Opportunities for relationship building naturally occur through every moment of the CIO’s workday. Whether it’s attending formal project meetings, dropping by a C-level peer’s office or spending a few days with stakeholders at a remote location, a CIO is constantly forging ties with peers, internal teams and customers.
That’s a good thing, because solid relationships are cited as a foundation for nearly every professional ambition of the CIO, from successful project delivery to expanding the leadership scope of the role beyond the IT function. That’s because relationships shape the enterprise’s perception of CIO credibility. Some CIO Executive Council members discussed relationship best practices at their recent general assembly in Carlsbad, California and offered these tips and techniques for developing and leveraging strong relationships with the right people.
The most important part of the relationship-building process is identifying who to cultivate. “It was pretty easy for me to find my initial targets – the seven senior executives that along with me report into the CEO,” says Jeanine Wasielewski, CIO at Coors Brewing Company. When she was promoted to the CIO role in 2006, Wasielewski was tasked with more than just operating IT; she was asked to move the business strategy forward by leveraging IT expertise. The other members of the CEO team, including the chief marketing officer, chief supply-chain officer, the chief revenue officer, and the CFO, are key contributors to business strategy and therefore make ideal relationship targets for Wasielewski.
Linda Gilpin, the associate CIO for Enterprise Services at the Internal Revenue Service, looks to her peers for relationship-building advice. “Since I came to the IRS externally, I needed to build strong relationships and do it quickly,” Gilpin says. “I talked to everyone I could, got their suggestions of who I really needed to know and set up meetings with a multitude of stakeholders.”
Tom Langston, CIO at $2.5 billion SSM Health Care System, keeps his eye on the new hire announcements across the 20 hospitals within the SSM system. “Whenever I see a new president or vice president arrive, I make it a point to introduce myself and emphasise the value of their role as a customer of the IT organisation,” says Langston.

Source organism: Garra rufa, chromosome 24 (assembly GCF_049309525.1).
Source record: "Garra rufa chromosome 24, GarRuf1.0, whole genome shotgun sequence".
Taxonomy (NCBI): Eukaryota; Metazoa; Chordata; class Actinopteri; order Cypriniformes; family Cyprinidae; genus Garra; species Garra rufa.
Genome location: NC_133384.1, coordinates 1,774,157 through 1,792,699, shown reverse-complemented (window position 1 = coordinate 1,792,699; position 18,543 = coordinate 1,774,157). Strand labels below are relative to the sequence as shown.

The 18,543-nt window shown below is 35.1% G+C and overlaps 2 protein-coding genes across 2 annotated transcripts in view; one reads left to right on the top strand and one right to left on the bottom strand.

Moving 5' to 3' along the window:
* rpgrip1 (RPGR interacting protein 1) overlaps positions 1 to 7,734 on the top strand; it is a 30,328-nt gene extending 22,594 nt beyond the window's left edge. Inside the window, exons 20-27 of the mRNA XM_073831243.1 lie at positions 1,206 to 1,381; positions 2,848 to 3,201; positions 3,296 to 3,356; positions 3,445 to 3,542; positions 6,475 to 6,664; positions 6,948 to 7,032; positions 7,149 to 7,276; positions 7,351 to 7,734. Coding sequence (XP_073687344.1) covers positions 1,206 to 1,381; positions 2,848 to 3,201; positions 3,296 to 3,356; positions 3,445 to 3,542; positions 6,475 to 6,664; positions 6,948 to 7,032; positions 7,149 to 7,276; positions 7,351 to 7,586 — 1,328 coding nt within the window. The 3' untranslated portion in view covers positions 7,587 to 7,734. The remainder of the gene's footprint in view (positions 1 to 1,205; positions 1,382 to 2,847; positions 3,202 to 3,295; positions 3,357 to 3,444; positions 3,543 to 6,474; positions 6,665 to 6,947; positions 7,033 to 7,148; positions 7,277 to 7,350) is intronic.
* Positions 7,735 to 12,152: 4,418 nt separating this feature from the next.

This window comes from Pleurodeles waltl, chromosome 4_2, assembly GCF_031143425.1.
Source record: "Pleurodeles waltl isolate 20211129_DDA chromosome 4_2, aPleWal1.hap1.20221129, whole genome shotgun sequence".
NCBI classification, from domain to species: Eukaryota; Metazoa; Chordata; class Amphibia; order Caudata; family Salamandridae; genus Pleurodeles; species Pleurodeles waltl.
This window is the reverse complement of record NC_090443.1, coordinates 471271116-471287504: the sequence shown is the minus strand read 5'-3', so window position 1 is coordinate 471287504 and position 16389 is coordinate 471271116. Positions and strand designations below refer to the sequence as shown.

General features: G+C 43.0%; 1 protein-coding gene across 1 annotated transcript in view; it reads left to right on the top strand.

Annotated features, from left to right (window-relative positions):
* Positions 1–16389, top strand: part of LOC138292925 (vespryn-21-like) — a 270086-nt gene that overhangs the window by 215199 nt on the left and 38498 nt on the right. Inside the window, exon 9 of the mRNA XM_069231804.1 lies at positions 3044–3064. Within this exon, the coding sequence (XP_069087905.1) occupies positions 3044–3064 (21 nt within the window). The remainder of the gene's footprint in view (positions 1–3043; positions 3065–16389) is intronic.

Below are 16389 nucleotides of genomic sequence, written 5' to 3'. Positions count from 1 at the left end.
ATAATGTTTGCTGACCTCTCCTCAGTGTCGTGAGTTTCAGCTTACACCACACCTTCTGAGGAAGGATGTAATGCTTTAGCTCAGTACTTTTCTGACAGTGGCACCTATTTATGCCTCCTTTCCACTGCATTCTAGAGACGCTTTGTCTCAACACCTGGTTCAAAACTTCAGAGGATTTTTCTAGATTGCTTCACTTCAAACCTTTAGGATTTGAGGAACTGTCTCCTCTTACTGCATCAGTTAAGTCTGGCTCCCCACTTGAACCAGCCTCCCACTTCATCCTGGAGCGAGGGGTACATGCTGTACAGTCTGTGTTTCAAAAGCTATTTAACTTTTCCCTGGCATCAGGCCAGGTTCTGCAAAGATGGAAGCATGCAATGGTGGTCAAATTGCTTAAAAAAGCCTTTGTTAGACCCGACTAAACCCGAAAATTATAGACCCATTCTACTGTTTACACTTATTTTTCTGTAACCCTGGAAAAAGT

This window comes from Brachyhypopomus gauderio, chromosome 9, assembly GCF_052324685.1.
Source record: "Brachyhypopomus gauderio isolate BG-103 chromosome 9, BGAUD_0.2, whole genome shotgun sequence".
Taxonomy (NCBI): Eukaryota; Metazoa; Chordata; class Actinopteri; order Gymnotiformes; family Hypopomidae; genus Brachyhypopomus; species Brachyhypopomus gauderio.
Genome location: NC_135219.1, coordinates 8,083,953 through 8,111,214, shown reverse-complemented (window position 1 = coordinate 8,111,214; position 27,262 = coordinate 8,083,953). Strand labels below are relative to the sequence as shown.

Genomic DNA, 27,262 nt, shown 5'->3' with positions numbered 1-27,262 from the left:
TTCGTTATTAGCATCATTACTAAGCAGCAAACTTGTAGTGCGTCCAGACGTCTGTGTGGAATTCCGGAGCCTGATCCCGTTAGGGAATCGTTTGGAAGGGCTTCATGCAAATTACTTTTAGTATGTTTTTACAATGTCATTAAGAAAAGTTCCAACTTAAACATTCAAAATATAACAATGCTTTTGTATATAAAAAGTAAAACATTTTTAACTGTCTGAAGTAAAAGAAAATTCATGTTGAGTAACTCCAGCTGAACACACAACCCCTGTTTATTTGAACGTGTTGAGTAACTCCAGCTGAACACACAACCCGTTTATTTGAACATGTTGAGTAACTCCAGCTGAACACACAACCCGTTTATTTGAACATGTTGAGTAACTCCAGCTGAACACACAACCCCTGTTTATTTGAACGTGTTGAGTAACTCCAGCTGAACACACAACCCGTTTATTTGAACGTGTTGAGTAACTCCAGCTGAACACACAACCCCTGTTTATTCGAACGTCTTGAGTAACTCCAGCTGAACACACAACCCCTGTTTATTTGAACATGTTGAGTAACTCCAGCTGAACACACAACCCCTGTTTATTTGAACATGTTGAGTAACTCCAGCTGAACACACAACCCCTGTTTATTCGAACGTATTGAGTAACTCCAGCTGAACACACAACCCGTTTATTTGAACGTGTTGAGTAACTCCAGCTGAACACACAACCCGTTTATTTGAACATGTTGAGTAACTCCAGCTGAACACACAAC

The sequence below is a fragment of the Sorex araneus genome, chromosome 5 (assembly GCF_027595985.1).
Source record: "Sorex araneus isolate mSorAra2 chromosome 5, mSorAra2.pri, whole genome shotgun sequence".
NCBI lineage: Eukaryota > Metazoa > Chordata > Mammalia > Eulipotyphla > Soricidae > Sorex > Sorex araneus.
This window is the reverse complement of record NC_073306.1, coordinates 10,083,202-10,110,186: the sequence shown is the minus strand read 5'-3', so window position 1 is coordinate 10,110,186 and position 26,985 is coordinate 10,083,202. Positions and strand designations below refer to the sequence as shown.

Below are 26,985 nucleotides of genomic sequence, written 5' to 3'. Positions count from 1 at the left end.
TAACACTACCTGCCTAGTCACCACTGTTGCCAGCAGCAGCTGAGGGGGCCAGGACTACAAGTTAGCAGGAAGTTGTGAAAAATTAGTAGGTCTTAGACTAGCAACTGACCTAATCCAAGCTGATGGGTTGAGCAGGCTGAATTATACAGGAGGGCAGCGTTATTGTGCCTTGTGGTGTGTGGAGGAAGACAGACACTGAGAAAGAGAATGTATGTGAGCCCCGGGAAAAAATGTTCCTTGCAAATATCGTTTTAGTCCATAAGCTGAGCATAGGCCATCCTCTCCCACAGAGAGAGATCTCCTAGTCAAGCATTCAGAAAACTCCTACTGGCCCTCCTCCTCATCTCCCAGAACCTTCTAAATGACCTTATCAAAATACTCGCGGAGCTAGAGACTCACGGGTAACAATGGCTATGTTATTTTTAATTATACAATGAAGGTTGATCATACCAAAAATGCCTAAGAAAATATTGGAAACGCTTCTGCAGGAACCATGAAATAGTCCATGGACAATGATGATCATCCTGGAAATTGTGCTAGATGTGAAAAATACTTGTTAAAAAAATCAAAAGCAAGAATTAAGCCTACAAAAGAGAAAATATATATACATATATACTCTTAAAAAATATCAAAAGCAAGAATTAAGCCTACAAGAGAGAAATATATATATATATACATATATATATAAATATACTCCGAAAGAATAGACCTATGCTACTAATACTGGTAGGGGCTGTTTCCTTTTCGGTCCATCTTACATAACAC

The first meeting is just the start of the relationship; what happens next is a constant building of credibility and trust. Just as doctors make rounds on patients to gather more information, Langston makes rounds on his customers and staff. It is a very deliberate relationship technique in which he conducts in-person visits with executives in hospitals across the four-state system. “I stop by and meet with the CEO or CFO and talk to them about what else we can be doing in IT to make them more successful,” says Langston. Langston says the value of face time with his dispersed C-level peers cannot be overstated.
Ron Kifer of Applied Materials, Vicki Petit of KI and Barbra Cooper of Toyota Motor Sales, say they have made formal documents or relationship business plans to list and track their budding relationships. Michael Whitmer, CIO for North America at the $1.3 billion staffing company Hudson Highland Group, listed the names of key stakeholders throughout the organisation, their role, communication preference and specific discussion topics. He says: “My favourite question to ask is, ‘In order for me to be successful, what can I do to make you successful?” The responses he gets give him a glimpse into the individual and what is important to him or her.
Using personality to your advantage
The process of relationship building is made easier if people can leverage personality traits such as an outgoing nature, positive energy and charisma.
“The beer business is a relationship business; our roots are in the relationships we build,” says Wasielewski. Relationship building tends to be a core trait for Coors leaders and Gilpin agrees that many executives count relationship building as a natural skill, but cautions that leaders still must practise consistently.